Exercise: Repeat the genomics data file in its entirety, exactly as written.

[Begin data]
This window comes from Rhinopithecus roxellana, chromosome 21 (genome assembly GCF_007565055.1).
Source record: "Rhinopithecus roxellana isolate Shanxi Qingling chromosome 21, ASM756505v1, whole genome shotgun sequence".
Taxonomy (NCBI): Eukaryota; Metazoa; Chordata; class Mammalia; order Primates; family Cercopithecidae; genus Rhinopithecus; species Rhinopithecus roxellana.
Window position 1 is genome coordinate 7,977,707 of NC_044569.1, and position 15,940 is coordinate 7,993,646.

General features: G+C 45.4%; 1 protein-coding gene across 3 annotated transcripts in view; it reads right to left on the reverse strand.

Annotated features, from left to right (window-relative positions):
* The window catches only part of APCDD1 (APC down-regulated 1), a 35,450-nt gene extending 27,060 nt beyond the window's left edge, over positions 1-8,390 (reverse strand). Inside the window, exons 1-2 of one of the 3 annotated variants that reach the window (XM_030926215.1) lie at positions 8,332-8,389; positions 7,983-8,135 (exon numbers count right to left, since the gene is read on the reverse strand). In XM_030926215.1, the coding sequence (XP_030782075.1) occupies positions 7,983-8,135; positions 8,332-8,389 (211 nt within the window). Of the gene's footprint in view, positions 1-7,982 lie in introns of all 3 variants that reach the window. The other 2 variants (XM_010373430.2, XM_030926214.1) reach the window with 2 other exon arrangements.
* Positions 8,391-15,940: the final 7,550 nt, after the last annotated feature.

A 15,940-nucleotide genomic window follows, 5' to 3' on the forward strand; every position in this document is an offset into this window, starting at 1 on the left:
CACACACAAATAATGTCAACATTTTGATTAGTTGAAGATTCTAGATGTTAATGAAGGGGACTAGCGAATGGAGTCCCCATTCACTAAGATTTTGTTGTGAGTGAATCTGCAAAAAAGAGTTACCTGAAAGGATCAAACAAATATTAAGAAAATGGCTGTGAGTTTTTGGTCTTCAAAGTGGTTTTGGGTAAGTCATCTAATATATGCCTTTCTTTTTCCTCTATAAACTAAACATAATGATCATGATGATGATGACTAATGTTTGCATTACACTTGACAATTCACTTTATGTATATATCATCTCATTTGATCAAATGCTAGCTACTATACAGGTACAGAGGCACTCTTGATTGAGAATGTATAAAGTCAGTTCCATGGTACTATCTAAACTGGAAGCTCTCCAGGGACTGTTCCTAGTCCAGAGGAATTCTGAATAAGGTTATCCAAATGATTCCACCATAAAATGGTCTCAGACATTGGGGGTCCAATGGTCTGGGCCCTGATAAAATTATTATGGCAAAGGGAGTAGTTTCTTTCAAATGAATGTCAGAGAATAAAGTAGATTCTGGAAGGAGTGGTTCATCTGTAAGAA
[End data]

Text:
This window comes from Rhinopithecus roxellana, chromosome 21 (genome assembly GCF_007565055.1).
Source record: "Rhinopithecus roxellana isolate Shanxi Qingling chromosome 21, ASM756505v1, whole genome shotgun sequence".
Taxonomy (NCBI): Eukaryota; Metazoa; Chordata; class Mammalia; order Primates; family Cercopithecidae; genus Rhinopithecus; species Rhinopithecus roxellana.
Window position 1 is genome coordinate 7,977,707 of NC_044569.1, and position 15,940 is coordinate 7,993,646.

General features: G+C 45.4%; 1 protein-coding gene across 3 annotated transcripts in view; it reads right to left on the reverse strand.

Annotated features, from left to right (window-relative positions):
* The window catches only part of APCDD1 (APC down-regulated 1), a 35,450-nt gene extending 27,060 nt beyond the window's left edge, over positions 1-8,390 (reverse strand). Inside the window, exons 1-2 of one of the 3 annotated variants that reach the window (XM_030926215.1) lie at positions 8,332-8,389; positions 7,983-8,135 (exon numbers count right to left, since the gene is read on the reverse strand). In XM_030926215.1, the coding sequence (XP_030782075.1) occupies positions 7,983-8,135; positions 8,332-8,389 (211 nt within the window). Of the gene's footprint in view, positions 1-7,982 lie in introns of all 3 variants that reach the window. The other 2 variants (XM_010373430.2, XM_030926214.1) reach the window with 2 other exon arrangements.
* Positions 8,391-15,940: the final 7,550 nt, after the last annotated feature.

A 15,940-nucleotide genomic window follows, 5' to 3' on the forward strand; every position in this document is an offset into this window, starting at 1 on the left:
CACACACAAATAATGTCAACATTTTGATTAGTTGAAGATTCTAGATGTTAATGAAGGGGACTAGCGAATGGAGTCCCCATTCACTAAGATTTTGTTGTGAGTGAATCTGCAAAAAAGAGTTACCTGAAAGGATCAAACAAATATTAAGAAAATGGCTGTGAGTTTTTGGTCTTCAAAGTGGTTTTGGGTAAGTCATCTAATATATGCCTTTCTTTTTCCTCTATAAACTAAACATAATGATCATGATGATGATGACTAATGTTTGCATTACACTTGACAATTCACTTTATGTATATATCATCTCATTTGATCAAATGCTAGCTACTATACAGGTACAGAGGCACTCTTGATTGAGAATGTATAAAGTCAGTTCCATGGTACTATCTAAACTGGAAGCTCTCCAGGGACTGTTCCTAGTCCAGAGGAATTCTGAATAAGGTTATCCAAATGATTCCACCATAAAATGGTCTCAGACATTGGGGGTCCAATGGTCTGGGCCCTGATAAAATTATTATGGCAAAGGGAGTAGTTTCTTTCAAATGAATGTCAGAGAATAAAGTAGATTCTGGAAGGAGTGGTTCATCTGTAAGAA